Roanoke Regional Writers Conference – Part One

Yes, this writers conference was two weeks ago, but when a cold puts you low, low you are. This small, regional conference was such a positive experience, I decided to rise from my sickbed and finally give it its due.

Okay, that was way dramatic–too much Downton Abbey. Being sick meant I watched all three seasons in two days, so I’m overly influenced.

The Roanoke Regional Writers Conference had been planned for the final weekend of January, but a snowpacalypse (which never arrived) forced a one-week postponement. So, we gathered the evening of February 1 for a writer meet-and-greet. You know, this is where you approach, or are approached by, complete strangers with the question, “What do you write?”

An aside here–I was almost the only attendee NOT writing YA paranormal romance. There may or may not be a lesson in that.

After the meet-and-greet and some great writerly conversations, we had the opening session for the Sixth Annual Roanoke Regional Writers Conference, the fifth sell-out in a row. Hollins University, whose writing program has earned it the nickname “Pulitzer U,” was the host, and probably the most encouraging words came from Hollins’ current Writer in Residence, Karen Osborn (author of Centerville), who spoke on “Working in a Changing Publishing Environment.”

Osborn said, “Getting published has always been difficult, but failure to publish is not a marker of your work’s value.” And after that garnered a loud round of applause, she added, “Publishers are most interested in selling books, but they seldom know what will actually sell.” She reminded us that traditional publishers are focused on the bottom line, but she didn’t discourage. “If your agent won’t send out your book, send it out yourself,” she advised and emphasized university and small presses. Osborn believes we have more options than ever before for publication, ones which allow us to take more control of our work, but, she said, “Believing in the work is the most important step.”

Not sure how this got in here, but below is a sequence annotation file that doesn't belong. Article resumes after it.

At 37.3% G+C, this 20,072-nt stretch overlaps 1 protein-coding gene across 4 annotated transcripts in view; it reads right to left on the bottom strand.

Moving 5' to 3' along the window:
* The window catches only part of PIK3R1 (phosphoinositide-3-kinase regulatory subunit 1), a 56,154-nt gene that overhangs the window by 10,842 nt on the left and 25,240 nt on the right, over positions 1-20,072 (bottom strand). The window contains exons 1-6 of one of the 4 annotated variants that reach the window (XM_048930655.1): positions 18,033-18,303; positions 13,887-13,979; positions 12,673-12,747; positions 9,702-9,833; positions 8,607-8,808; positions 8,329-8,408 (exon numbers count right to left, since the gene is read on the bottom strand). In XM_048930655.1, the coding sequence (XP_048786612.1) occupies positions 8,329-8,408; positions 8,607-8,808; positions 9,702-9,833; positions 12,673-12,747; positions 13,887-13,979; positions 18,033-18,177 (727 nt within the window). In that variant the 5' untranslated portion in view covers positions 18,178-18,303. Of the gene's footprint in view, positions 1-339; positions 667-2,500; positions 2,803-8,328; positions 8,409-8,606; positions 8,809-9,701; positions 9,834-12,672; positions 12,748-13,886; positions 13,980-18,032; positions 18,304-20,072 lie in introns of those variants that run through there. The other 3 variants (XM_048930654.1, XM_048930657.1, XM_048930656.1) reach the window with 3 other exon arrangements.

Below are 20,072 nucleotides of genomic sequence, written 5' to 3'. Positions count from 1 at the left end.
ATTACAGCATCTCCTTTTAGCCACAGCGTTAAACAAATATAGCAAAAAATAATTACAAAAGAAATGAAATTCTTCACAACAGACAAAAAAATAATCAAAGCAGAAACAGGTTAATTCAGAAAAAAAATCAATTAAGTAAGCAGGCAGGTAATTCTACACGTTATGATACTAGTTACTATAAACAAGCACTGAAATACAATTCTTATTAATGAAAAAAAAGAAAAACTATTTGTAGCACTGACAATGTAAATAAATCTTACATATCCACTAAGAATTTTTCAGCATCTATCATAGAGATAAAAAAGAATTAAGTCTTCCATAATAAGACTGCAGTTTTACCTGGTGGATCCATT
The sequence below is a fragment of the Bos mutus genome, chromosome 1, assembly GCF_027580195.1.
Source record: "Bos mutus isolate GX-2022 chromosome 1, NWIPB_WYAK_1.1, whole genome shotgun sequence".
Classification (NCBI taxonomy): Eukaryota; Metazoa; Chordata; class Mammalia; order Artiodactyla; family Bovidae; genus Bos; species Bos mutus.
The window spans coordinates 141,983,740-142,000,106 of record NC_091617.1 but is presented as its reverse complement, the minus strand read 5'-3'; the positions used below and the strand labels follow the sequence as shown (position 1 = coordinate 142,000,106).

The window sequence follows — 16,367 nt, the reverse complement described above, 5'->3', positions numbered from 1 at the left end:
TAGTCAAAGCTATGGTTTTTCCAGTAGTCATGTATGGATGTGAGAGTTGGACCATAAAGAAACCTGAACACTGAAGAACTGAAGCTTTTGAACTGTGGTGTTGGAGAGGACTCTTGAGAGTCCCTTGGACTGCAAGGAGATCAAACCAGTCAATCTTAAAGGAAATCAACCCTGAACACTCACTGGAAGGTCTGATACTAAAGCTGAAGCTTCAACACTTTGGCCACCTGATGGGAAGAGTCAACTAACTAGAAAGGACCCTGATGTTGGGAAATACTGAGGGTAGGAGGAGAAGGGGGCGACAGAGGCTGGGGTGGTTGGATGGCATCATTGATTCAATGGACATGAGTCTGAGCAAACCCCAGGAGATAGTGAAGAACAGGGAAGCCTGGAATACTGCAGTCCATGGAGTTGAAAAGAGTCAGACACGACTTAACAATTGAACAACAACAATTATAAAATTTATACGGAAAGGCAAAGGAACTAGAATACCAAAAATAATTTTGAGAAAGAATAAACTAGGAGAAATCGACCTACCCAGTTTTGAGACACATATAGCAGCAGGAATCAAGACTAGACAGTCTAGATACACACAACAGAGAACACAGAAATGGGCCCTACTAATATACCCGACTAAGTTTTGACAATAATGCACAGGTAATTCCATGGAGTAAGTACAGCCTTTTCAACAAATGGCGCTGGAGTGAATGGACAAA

The evening’s keynote address came from Kathy Grissom, author of The Kitchen House, and her topic was “Becoming a Writer.” Grissom was a perfect candidate for this topic because, as she admitted, she never intended to become a writer. “Writing,” she said, “was something only extraordinary people could do.” She learned through inspiration that writers are “ordinary people who write extraordinary things.” Grissom outlined her writer’s journey, from poetry and journaling to being inspired by an unusual event in her life. The inspiration led to research, and a chance conversation with her father led her to a “story I knew I had to tell.” The result was The Kitchen House, a novel about a young Irish orphan who finds her real family among the slaves of a southern plantation. Now, Grissom says, “My job is writing.”

We were treated to a song written by Greg Trafidlo especially for the conference, and the chorus said it all, “You have to sit on your butt and write.” We also participated in the presentation of scholarships from Hollins to “non-traditional” students, women who have returned to school after a break for marriage or children. The Horizon scholarships are funded by the faculty for the conference, who forego being paid to endow the scholarships. Applicants have to write an essay on why they want to return to school, and the scholarships are billed as “recognition of writers by writers.” The recipients are students in Hollins’ writing program, and this was an uplifting way to end an evening of writerly discourse.

Next Post – Day Two–Down to the Nitty Gritty

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